One of the best potlucks you could ever have the pleasure of enjoying with 3600 of your closest friends and neighbors:
One of the best potlucks you could ever have the pleasure of enjoying with 3600 of your closest friends and neighbors:
The Madams of Central Colorado arrived in Buena Vista last night for the opening sold-out show of the 2017 summer season. This show, in its 11th year, was written by cast member Kathi Perry as an educational and historical theatrical production. Each character is based upon a true life painted lady who lived and worked in the Upper Arkansas Valley at a time when there was a shortage of women.
Belle Brown, portrayed by Carrie Carey, had one of the most popular parlour houses in Buena Vista early in its history. She bottled her own beer and sold it to her patrons at 500% her cost. She would dress up her girls in their finery and take a buggy ride down the middle of street, as a form of advertisement, of course. Belle’s business declined and she left town soon after she staged the brawl that damaged Cockeyed Liz’s eye.
Lizzie Spurgeon, also known as Cockeyed Liz and portrayed by Kathi Perry, arrived in town in her silk & satin and everyone knew who she was when she stepped off of the train. She opened her house, The Palace of Joy, and enjoyed a successful career in the profession until she married one of her customers. She was married for over 30 years and when she passed away, no church in town would hold her service so her beloved Alphonse held her service under the tree in the front yard of the Palace.
Laura Evens, as portrayed by Renee Graner, arrived in Denver with her one year old daughter Lucille after fleeing an unhappy marriage. She soon realized that she didn’t know the first thing about taking care of a baby and with no money, job or skills, she chose to “turn out” to pay for her daughter’s care & upbringing. Laura moved on to Leadville before settling in Salida where she opened her own parlour house. Ms. Laura had the longest running house in Colorado and finally shut her doors in 1950.
Lillian Powers, as portrayed by Bonnie Schwam, was a good friend of Ms. Laura. Ms. Laura had asked Lillian to work in her parlour house, however, Lillian was a crib girl and wished to remain in Ms. Laura’s cribs. Lillian eventually moved to Florence and opened her own house where she was soon Florence’s most famous madam. Lillian chose the life of a fallen angel rather than remain in her first profession as a school teacher.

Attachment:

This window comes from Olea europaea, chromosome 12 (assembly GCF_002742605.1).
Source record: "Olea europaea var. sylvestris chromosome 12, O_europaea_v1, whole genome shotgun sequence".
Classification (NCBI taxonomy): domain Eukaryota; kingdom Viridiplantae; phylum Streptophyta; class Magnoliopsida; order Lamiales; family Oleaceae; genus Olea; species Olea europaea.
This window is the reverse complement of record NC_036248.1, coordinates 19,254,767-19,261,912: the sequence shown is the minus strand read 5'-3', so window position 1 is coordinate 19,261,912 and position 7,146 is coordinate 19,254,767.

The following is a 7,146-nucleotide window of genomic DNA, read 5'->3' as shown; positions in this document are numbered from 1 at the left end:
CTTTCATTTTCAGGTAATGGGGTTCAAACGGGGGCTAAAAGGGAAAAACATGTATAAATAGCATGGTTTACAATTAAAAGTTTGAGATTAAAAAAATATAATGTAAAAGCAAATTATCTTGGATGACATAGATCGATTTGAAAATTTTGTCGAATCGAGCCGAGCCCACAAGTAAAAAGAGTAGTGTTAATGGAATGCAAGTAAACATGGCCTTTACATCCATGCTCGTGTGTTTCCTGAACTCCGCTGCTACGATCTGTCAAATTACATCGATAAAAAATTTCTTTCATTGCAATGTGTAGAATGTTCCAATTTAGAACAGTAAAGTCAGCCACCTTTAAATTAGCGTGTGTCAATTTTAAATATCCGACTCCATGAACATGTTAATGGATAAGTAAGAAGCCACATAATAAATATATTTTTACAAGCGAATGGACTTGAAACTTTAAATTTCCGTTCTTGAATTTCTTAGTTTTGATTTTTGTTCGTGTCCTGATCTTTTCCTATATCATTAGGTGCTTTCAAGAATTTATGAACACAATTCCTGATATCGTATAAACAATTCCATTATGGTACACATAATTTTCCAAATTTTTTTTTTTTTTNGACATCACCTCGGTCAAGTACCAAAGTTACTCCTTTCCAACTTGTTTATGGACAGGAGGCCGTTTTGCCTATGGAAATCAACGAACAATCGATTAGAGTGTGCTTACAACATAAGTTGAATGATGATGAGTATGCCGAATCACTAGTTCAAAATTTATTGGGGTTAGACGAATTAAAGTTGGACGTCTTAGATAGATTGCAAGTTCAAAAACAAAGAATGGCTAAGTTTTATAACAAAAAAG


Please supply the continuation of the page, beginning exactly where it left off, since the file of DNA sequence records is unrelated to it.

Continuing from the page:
Silverheels Jessie, as portrayed by Morgan Mahala, worked in Ms. Laura’s parlour house in Salida. Jessie had the highest regard for Ms. Laura and the way she ran her house. At one point, during the influenza epidemic, Ms. Laura closed her house down and sent her girls out into the community to act as nurses. Silverheels Jessie ended up at the home of a local baptist minister who had tried for years to close Ms. Laura down. After she nursed his wife back to health he offered her a job as his wife’s companion. Silverheels Jessie turned him down and returned back to the parlour house to continue her life as a bride of the multitude.
Laverne, as portrayed by Whitney Tidwell, was also a parlour house girl in Ms. Laura’s house. Not a lot is known about Laverne before or after her life as a soiled dove, but she too enjoyed and loved working for Ms. Laura. She and Silverheels Jessie enjoyed a competitive rivalry for both Ms. Laura’s attention as well as those of their “friends”. She likes to tell the audience what it was really like living and working in a parlour house, without offending those with tender sensibilities.
The Professor, as portrayed by Teresa Roorda, pleases and entertains the crowd with her musical skills. Cockeyed Liz was progressive for her time and employed The Professor, a woman, as musical entertainment for her gentlemen callers. It was well known to the madams that music could hasten the turnover of clients.
If you missed last night’s show, (July 8, 2017) the ladies will be back in Buena Vista on August 12th, as well as September 9th. They will then be off to Pueblo to perform for the Medal of Honor Recipients before taking the “cat wagon” to Lamar to set up their tent at the historical encampment.
“Courage is being scared to death, but saddling up anyway.” ~John Wayne